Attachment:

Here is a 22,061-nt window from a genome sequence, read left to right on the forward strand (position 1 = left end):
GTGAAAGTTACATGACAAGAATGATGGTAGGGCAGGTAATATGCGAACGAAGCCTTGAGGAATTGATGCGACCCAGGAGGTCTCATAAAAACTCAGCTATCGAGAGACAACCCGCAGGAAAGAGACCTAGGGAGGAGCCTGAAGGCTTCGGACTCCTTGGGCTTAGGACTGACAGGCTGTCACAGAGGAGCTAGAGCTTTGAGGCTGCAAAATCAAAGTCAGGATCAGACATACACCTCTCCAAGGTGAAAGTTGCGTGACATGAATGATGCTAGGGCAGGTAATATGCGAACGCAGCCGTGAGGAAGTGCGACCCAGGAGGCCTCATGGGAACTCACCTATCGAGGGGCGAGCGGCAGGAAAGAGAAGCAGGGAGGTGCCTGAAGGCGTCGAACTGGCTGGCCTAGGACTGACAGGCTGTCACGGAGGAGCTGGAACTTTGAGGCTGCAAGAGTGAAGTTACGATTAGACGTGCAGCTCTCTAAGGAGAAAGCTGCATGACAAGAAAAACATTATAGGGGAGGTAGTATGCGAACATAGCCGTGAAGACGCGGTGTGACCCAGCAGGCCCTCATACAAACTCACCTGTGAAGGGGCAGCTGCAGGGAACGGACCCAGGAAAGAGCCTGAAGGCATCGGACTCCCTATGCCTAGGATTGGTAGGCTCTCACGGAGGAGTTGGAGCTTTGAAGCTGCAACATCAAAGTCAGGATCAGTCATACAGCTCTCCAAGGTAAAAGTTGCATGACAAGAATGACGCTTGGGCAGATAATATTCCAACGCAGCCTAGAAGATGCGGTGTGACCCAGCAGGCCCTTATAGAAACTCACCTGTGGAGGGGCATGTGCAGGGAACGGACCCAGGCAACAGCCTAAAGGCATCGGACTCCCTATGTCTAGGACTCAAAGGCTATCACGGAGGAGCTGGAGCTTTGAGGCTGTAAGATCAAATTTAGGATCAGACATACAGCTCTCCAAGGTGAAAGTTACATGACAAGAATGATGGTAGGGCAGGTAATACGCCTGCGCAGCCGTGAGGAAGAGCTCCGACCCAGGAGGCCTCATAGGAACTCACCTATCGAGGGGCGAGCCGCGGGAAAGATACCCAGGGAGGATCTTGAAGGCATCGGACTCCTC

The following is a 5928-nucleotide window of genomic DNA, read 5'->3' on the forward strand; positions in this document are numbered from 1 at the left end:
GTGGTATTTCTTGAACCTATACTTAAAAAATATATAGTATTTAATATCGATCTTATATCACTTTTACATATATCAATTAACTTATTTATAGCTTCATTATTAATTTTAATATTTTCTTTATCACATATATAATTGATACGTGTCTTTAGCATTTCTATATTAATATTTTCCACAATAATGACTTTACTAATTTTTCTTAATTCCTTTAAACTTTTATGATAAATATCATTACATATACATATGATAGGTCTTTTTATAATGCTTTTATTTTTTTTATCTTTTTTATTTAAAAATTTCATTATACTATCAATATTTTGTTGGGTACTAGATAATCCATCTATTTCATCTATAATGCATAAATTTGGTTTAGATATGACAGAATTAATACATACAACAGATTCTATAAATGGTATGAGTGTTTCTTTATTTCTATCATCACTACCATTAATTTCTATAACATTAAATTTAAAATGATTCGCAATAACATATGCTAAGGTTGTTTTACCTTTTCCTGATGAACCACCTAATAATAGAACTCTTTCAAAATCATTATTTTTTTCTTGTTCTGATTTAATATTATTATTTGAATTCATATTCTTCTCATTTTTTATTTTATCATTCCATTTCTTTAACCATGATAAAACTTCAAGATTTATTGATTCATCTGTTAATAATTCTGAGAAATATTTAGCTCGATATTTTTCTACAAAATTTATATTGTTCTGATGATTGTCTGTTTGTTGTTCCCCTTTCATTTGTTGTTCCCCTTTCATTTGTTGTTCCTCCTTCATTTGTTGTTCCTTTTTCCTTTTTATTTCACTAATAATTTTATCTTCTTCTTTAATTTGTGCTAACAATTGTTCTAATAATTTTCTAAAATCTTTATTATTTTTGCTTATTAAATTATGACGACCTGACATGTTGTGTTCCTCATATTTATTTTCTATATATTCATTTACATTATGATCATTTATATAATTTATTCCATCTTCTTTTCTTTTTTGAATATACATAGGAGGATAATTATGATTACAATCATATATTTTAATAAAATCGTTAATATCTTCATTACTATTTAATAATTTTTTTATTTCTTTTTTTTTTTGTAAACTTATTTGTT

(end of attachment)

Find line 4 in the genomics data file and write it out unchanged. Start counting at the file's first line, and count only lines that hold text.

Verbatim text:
GTGGTATTTCTTGAACCTATACTTAAAAAATATATAGTATTTAATATCGATCTTATATCACTTTTACATATATCAATTAACTTATTTATAGCTTCATTATTAATTTTAATATTTTCTTTATCACATATATAATTGATACGTGTCTTTAGCATTTCTATATTAATATTTTCCACAATAATGACTTTACTAATTTTTCTTAATTCCTTTAAACTTTTATGATAAATATCATTACATATACATATGATAGGTCTTTTTATAATGCTTTTATTTTTTTTATCTTTTTTATTTAAAAATTTCATTATACTATCAATATTTTGTTGGGTACTAGATAATCCATCTATTTCATCTATAATGCATAAATTTGGTTTAGATATGACAGAATTAATACATACAACAGATTCTATAAATGGTATGAGTGTTTCTTTATTTCTATCATCACTACCATTAATTTCTATAACATTAAATTTAAAATGATTCGCAATAACATATGCTAAGGTTGTTTTACCTTTTCCTGATGAACCACCTAATAATAGAACTCTTTCAAAATCATTATTTTTTTCTTGTTCTGATTTAATATTATTATTTGAATTCATATTCTTCTCATTTTTTATTTTATCATTCCATTTCTTTAACCATGATAAAACTTCAAGATTTATTGATTCATCTGTTAATAATTCTGAGAAATATTTAGCTCGATATTTTTCTACAAAATTTATATTGTTCTGATGATTGTCTGTTTGTTGTTCCCCTTTCATTTGTTGTTCCCCTTTCATTTGTTGTTCCTCCTTCATTTGTTGTTCCTTTTTCCTTTTTATTTCACTAATAATTTTATCTTCTTCTTTAATTTGTGCTAACAATTGTTCTAATAATTTTCTAAAATCTTTATTATTTTTGCTTATTAAATTATGACGACCTGACATGTTGTGTTCCTCATATTTATTTTCTATATATTCATTTACATTATGATCATTTATATAATTTATTCCATCTTCTTTTCTTTTTTGAATATACATAGGAGGATAATTATGATTACAATCATATATTTTAATAAAATCGTTAATATCTTCATTACTATTTAATAATTTTTTTATTTCTTTTTTTTTTTGTAAACTTATTTGTT